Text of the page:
Fort Jesus is a UNESCO World Heritage site that was built in 1591 by the Portugese in the old town of Mombasa. According to Wikipedia, "between 1631 and 1875 the fort was won and lost nine times by the nations contesting control of Kenya." And in case you're wondering, those are shark jaws being sold on the street in the forth photo!
Technical details: Sony a33 and 18-55mm lens.
Kole Kole is part of the Baobab Beach Resort, lying on the white sands of Diani Beach, south of Mombasa. The friendly chaps in the first few photos were more than happy to pose while doing their antics in our hotel room!
Technical details: Sony a33 with Sigma 105mm, Minolta 70-210mm and Sony 35mm lenses.
Technical details: Sony a33 with Samyang 8mm fisheye lens.
A very belated Happy New Year everyone. Apologies for the delay - I've got a several exciting 2013 posts coming very soon!
Wanted to share some highlights of the year in an end-of-year collage.Actually, I've only included the second half of the year (1/2 / 2012 ?) since the blog was started in July. Looking through, I feel privileged to have had so many stunning opportunities to attempt to capture this variety of visual beauty. Click on the images to take you to the relevant posts from earlier this year. Unusually, photos are square-cropped here so not in original shape. Alternatively you can see the images in their normal form in the slideshow below.
Comments / feedback welcome - just click on the "add comments" text at the bottom on this post.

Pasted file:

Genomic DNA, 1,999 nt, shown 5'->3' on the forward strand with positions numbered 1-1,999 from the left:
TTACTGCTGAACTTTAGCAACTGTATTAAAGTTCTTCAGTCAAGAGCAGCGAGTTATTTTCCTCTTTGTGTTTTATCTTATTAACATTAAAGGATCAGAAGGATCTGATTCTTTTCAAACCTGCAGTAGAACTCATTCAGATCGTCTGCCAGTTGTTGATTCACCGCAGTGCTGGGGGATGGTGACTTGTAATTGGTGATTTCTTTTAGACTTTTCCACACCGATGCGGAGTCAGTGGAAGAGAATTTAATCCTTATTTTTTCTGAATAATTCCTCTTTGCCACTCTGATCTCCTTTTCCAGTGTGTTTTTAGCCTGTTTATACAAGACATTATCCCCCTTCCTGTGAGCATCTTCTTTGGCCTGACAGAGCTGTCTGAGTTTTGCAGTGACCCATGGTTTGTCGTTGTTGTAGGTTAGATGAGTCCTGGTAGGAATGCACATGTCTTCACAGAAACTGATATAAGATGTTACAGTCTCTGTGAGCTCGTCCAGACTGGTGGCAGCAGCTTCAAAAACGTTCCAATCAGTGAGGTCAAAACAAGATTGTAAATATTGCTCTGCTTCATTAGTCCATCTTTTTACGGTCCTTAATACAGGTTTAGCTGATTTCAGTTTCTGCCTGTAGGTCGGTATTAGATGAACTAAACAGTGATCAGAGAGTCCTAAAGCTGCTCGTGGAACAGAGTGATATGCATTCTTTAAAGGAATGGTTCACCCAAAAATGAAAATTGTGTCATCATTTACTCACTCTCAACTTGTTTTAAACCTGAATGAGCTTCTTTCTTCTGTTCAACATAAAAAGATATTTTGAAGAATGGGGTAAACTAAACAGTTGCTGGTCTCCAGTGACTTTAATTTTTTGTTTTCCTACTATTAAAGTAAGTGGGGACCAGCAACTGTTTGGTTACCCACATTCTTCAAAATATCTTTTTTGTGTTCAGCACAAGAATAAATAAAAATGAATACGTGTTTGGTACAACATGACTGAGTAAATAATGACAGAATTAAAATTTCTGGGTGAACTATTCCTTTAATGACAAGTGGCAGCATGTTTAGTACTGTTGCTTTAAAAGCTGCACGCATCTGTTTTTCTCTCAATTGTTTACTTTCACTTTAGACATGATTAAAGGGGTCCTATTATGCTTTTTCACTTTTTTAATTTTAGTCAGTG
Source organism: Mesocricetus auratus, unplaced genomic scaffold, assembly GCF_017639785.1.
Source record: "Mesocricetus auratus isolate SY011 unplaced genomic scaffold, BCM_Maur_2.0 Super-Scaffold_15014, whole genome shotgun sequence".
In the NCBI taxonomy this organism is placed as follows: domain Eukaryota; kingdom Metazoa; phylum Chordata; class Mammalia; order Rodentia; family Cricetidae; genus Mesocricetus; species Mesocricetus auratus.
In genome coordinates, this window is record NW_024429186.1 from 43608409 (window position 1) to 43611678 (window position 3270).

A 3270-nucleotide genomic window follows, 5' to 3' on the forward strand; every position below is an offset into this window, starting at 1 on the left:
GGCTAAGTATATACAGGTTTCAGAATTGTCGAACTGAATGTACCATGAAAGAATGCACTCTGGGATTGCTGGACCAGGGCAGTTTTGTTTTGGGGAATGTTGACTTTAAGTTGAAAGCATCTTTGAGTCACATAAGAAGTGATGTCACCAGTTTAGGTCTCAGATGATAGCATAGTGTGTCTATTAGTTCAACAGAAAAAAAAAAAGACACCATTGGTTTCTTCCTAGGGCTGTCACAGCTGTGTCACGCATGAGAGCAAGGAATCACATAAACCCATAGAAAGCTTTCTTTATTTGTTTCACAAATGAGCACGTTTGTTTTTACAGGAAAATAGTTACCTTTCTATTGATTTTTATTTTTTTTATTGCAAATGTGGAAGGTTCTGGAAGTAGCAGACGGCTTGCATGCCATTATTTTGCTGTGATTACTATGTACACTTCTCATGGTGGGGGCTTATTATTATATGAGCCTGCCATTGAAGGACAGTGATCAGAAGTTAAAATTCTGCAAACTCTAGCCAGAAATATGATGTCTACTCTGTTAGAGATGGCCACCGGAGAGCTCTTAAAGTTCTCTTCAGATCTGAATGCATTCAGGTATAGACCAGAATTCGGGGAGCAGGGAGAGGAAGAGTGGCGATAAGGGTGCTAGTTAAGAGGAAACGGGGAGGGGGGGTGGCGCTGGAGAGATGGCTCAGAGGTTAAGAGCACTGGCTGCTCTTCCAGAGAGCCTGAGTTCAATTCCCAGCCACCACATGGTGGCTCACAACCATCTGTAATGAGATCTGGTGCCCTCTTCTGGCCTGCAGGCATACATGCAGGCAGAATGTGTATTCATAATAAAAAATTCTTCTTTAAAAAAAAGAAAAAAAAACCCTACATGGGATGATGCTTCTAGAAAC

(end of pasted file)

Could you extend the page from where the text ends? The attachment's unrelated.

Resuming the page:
Slideshow of above photos. Hover over the photo and click "play".
Madafu Moxie is a budding African fashion brand, specialising in Kai pants. Below is a sample of pre-edit product photos taken with Heer Raja, co-founder of Madafu Moxie.
Technical details: Sony 35mm lens; all unedited and straight from the camera.
This breathtaking national park gains its name from the break in the cliffs, and the analogies continue - the devil's kitchen (hot and cold springs), the devil's shower (hot spring waterfalls) etc. Perhaps the most appealing aspect of visiting was that we were free to walk around, as KWS describes it "a walk on the wild side".
The harsh and dramatic scenery of the gorge has inspired much of the settings of Lion King, and Tomb Raider was shot in the gorge itself. A particular wildlife highlight was seeing some enormous birds encircling the skies: Rüppell's Vultures and Verreaux's Eagles. The former have about an 8 foot wingspan and fly over a hundred miles in order to find food in Maasai Mara and Nairobi, returning back to their nests in Hell's Gate.
We were advised to take a guide as we had been warned about recent flash floods causing fatalities - the gorge can fill-up very quickly. Our Maasai guide entertained us while telling his story of a tribal boy who was more interested in nature and education than herding cows. After being outcast by his father, he grew up in an orphanage and upon reaching adulthood and coming of age he decided that he had to re-initiate himself into the society. The traditional ritual was that in order to prove his strength and bravery, he had to kill a lion. Armed with nothing more than a spear, he set-off with the men of his tribe on a week-long search for a lion. Once found, they circled it and our guide threw his spear before being given the go-ahead by the leader. Perhaps even less fortunate was the outcome - although the spear hit the lion it did not injure it and it attacked him. The rest of the group had to flee, leaving him injured but he was later helped back home (another week-long journey) and it took six months to recover using local herbal remedies. He was given honorary initiation back into the tribe in consideration of his ordeal, but he is still trying to accumulate a herd of cattle so that he can afford to pay a dowry and get married!
Technical details: Olympus ZD 70-300mm and 12-60mm lenses; all unedited and straight from the camera except for some of the small bird photos. which have been cropped.